As Pear reports elsewhere, these exchanges may not even be up and running by the estimated January 1, 2014 implementation date. At this point, only 13 states have signed up to establish the exchanges. Other states, many with Republican governors or legislatures, have signaled that they don’t want to enter into this business at all. The final count of federal exchanges won’t be known until after the November presidential election, adding further uncertainty to the issue, which is likely to be mired in litigation for years. No one can even begin to speculate on how this program will run in the event of a Romney/Ryan victory in November.
This complex set of circumstances puts the unenviable task of setting up these exchanges into the hands of the federal government. Without the benefit of any road map, legions of federal officials will be required to set rules for widely divergent market settings, all in the face of underground resistance from many state officials who would rather see the ACA repealed. To cloud matters even further, through a glitch in the ACA’s statutory language, it appears that individual enrollees in the federal plan are not eligible for the federal subsidy, which can only complicate the administration of the law.
The problem with state-created exchanges
A similar pall of confusion is cast over the state-created exchanges, albeit for different reasons. Most state insurance offices are smallish operations that tend to operate on an informal basis in collaboration with their own elected officials. They have no experience in running virtually all of their decisions through the Department of Health and Human Services and the other federal agencies that, by law, oversee their operations.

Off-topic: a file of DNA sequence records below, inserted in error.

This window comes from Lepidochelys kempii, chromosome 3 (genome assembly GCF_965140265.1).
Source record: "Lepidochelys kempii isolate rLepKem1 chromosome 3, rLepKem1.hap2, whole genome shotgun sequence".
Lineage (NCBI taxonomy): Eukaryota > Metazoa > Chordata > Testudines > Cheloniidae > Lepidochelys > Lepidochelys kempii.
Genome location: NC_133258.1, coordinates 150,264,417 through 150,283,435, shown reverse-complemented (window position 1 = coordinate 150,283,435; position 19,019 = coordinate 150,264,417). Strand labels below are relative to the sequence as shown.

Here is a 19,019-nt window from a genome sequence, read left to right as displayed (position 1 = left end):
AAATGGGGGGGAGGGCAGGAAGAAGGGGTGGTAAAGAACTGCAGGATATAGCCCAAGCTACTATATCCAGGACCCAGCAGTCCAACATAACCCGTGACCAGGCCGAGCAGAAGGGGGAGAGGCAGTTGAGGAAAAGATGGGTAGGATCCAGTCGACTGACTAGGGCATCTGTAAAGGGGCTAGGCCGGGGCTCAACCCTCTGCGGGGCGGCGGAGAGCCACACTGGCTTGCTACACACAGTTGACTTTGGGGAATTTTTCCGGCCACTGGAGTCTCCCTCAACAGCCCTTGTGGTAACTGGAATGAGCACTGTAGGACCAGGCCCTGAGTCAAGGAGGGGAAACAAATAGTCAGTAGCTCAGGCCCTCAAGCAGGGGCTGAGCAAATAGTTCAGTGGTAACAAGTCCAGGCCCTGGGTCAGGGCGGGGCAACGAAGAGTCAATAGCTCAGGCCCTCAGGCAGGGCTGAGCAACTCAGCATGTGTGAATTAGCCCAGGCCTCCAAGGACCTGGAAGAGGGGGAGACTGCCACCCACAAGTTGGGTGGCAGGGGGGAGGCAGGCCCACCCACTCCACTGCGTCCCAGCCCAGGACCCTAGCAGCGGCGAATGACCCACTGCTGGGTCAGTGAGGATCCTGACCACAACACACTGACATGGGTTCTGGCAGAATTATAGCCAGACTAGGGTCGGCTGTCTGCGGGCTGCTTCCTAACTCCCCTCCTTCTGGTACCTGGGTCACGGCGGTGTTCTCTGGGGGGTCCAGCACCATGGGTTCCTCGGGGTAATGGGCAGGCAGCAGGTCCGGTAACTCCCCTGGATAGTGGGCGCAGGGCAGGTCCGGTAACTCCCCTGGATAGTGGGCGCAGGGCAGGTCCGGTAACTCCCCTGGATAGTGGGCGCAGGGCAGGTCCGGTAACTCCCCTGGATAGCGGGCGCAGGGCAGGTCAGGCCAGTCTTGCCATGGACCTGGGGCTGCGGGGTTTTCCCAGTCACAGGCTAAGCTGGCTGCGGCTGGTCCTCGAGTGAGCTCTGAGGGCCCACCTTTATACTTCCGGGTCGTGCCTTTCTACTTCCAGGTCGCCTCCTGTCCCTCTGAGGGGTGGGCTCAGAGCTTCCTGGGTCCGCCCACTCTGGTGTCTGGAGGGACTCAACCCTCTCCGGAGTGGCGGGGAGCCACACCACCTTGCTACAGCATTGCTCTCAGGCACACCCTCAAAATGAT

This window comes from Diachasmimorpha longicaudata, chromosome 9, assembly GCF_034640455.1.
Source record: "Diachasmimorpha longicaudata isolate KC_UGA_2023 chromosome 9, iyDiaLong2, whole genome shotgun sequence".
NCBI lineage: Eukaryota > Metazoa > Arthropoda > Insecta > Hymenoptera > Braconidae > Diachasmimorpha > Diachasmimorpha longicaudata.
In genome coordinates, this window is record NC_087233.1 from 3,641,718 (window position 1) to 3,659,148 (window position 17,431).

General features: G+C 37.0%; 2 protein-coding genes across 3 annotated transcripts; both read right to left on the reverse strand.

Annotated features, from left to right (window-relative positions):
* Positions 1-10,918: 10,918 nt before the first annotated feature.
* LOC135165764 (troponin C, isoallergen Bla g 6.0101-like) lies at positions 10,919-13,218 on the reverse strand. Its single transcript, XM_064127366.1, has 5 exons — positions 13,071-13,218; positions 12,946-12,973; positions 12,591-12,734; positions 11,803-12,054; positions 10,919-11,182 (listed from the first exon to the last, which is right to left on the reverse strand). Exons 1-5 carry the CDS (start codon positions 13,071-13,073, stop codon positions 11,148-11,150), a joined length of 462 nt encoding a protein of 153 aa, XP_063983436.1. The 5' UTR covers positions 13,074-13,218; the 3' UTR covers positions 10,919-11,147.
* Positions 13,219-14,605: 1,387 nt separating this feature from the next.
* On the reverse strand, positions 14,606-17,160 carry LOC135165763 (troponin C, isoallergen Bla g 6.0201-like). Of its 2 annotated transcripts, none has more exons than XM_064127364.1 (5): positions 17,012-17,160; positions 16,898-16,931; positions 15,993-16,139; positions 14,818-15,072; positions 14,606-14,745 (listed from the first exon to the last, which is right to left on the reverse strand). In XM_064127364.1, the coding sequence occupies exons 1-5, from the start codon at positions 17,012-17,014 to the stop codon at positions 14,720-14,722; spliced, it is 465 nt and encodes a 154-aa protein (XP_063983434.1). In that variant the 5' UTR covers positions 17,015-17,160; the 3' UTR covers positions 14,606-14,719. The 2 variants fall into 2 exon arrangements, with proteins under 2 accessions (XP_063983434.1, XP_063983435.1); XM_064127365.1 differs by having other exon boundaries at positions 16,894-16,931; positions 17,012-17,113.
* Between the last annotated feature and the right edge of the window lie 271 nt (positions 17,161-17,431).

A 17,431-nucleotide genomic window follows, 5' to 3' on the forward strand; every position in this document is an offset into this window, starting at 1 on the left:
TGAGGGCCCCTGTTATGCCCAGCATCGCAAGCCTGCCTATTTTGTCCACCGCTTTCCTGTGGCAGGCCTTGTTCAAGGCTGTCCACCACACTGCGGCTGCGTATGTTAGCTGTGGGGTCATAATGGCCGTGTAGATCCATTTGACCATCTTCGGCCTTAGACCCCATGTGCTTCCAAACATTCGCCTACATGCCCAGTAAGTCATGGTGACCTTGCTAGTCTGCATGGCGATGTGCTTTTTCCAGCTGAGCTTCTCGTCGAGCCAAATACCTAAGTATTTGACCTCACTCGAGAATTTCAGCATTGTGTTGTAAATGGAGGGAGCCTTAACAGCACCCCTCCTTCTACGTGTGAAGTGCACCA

All state-created exchanges operate under federal oversight, which puts cooperative states in the impossible position of not being able to proceed until they receive federal guidance or approval for key steps. Yet that approval may be long in coming because federal officials, out of a commendable sense of prudence, don’t want to commit themselves to a decision for one state without knowing how it will play out with other state exchanges that have yet to address similar problems.
These logistical difficulties are especially hard to master because the ACA does not contemplate a set of garden-variety state exchanges where potential healthcare insurance providers can just show up to sell their wares. Given the ambition to provide not just coverage, but good coverage, extensive federal regulations specify the kinds of coverage that any health insurance carrier has to supply. The ACA lists a set of “essential healthcare benefits” that must be covered under its set of “metallic” plans (platinum, gold, silver, bronze) with their different levels of copay for those insured.
The act itself identifies the many areas in which this coverage must be supplied: ambulatory patient services, emergency services, hospitalization, maternity and newborn care, mental health and substance abuse disorder services, prescription drugs, rehabilitative and habilitative services and devices, laboratory services, preventive and wellness services, chronic disease management, and pediatric services.
The drafters of the statute showed as much restraint as the proverbial kid in a candy store. The elusive reference point for such generous coverage is the “typical employer plan” within the state, which, even if identified, may not offer some of the goods and services included in the essential benefits plan. The scope of coverages under each of these headings must be determined by regulations, which are apt to contain as many surprises as the IRS’s regulation on coverage. As Paula Stannard and I have written at great length, it is not possible to assess the budgetary implications of the act until the regulations are finally resolved. But one point is clear: The ACA cannot reduce costs by simultaneously increasing the level of coverage and the number of individuals covered.